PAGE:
Last week, Leigh Tauss wrote about all the new high-rise buildings in the pipeline for downtown Raleigh that will surely change the skyline. Our readers had a lot of thoughts about gentrification, Mayor Mary-Ann Baldwin, and Raleigh turning into Charlotte. 

“Height is irrelevant. We need specified affordable housing, public transit, and minimum public parking requirements,” writes Facebook commenter Melody Maybe. “Otherwise these tall buildings will be empty tax write offs for the developers. Gross!”

 “Adding units alone will not slow housing cost increase,” writes commenter Emily Galvin. “We’re filling this city with luxury apartments and high rises when what we need is workforce housing, affordable to working class people including those making minimum wage. Mary Ann Baldwin and this city council are not just oblivious to what this city actually needs–they don’t care.” 

Commenter Jeffrey David Zacko-Smith sees some good about all the new development but also has some reservations: 

“I think higher urban density is overall a good thing … especially *IF* there are good public transit and walkable resources (like grocery stores) available, and *IF* at least 40-50% of the housing created is affordable,” Jeffrey writes. “That said, this is like a gentrification replay of so many cities that end up being too expensive, less diverse and more generic (Seattle, Austin, Nashville, Portland). At least Seattle has great public transportation and I could walk to get everything I need. Doubt that will be true here.”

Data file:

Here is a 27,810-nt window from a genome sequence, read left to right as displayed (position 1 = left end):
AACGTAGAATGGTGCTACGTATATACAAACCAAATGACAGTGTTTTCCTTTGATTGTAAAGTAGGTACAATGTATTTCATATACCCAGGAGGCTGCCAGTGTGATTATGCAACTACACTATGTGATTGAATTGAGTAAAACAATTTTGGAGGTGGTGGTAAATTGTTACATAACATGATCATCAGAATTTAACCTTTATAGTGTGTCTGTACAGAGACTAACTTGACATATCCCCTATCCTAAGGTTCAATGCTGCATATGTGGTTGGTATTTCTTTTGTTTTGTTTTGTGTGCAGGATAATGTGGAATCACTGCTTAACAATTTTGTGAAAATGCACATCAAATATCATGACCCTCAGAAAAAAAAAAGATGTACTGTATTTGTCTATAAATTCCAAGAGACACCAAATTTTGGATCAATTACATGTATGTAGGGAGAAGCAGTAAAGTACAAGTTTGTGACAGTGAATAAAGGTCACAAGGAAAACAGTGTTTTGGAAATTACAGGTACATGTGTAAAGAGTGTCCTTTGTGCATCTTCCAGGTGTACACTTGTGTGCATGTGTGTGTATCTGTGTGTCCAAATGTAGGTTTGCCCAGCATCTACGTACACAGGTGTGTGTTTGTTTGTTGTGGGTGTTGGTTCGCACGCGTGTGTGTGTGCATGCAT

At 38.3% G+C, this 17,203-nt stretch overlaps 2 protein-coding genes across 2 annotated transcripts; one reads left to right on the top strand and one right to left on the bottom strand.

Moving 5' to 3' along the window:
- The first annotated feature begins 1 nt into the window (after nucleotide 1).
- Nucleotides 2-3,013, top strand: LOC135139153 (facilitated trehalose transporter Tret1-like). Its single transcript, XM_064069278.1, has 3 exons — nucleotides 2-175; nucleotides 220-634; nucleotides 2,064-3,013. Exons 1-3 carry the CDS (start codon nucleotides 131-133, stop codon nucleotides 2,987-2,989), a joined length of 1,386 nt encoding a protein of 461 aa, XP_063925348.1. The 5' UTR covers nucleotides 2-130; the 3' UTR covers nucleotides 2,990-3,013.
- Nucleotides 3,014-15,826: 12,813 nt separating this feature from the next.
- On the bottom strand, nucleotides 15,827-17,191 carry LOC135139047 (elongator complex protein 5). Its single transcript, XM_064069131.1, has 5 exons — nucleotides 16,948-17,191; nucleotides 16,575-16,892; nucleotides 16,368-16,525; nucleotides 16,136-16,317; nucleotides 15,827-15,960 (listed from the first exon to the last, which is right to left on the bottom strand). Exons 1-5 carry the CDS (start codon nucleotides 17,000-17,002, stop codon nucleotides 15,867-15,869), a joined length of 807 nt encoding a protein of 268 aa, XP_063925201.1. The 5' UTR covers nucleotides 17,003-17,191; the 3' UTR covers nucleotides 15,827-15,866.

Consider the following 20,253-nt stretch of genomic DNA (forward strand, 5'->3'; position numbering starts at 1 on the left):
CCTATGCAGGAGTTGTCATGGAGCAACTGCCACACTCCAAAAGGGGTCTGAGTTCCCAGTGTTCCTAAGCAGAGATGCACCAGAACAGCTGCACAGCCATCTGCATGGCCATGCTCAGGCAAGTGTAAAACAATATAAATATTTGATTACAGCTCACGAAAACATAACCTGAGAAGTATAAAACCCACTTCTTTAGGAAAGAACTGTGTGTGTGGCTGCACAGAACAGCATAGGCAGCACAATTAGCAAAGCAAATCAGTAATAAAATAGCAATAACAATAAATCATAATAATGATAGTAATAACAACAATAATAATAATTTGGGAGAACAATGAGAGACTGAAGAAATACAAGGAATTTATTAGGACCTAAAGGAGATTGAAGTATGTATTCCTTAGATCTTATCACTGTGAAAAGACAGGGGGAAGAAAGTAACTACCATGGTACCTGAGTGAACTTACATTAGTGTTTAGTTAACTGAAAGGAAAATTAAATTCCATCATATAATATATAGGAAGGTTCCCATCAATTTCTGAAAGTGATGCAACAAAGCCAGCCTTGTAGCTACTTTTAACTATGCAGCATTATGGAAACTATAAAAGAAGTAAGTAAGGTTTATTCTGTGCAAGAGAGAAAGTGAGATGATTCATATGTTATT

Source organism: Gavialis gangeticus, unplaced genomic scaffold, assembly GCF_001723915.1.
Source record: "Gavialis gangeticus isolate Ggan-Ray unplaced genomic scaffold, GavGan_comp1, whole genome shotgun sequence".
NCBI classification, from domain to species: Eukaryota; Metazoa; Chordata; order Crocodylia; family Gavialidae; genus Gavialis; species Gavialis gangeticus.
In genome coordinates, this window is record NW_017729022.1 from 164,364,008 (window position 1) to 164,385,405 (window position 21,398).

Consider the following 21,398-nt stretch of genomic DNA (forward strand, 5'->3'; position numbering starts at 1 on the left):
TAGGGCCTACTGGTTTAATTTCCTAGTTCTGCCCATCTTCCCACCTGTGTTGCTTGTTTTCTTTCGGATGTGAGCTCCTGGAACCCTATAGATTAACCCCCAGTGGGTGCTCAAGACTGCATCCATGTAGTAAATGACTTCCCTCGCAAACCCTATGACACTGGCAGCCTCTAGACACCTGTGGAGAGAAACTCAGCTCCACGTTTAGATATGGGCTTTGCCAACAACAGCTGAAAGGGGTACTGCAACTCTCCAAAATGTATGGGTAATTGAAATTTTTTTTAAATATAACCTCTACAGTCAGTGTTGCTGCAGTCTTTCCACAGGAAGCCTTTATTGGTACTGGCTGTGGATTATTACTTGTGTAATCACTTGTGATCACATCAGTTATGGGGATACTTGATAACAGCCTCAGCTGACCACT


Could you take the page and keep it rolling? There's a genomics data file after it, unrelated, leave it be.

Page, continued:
“Raleigh wants to be Charlotte so bad,” writes Brandy Hollingsworth, with two laugh-cry emojis.

We also wrote for the web last week about award-winning journalist Nikole Hannah-Jones’s decision to pass on a tenured position at UNC-Chapel Hill. 

“She’s completely correct. It is NOT her job to heal UNC-CH, but what a loss for North Carolinians,” writes Facebook commenter Carol Lawrence.

“Well she just delivered a master class. Her work is done here,” writes Sylvia Pfeiffenberger.

“I would have made the same choice in her shoes. Our loss is Howard’s gain,” writes Christy Marshuetz Ferguson.

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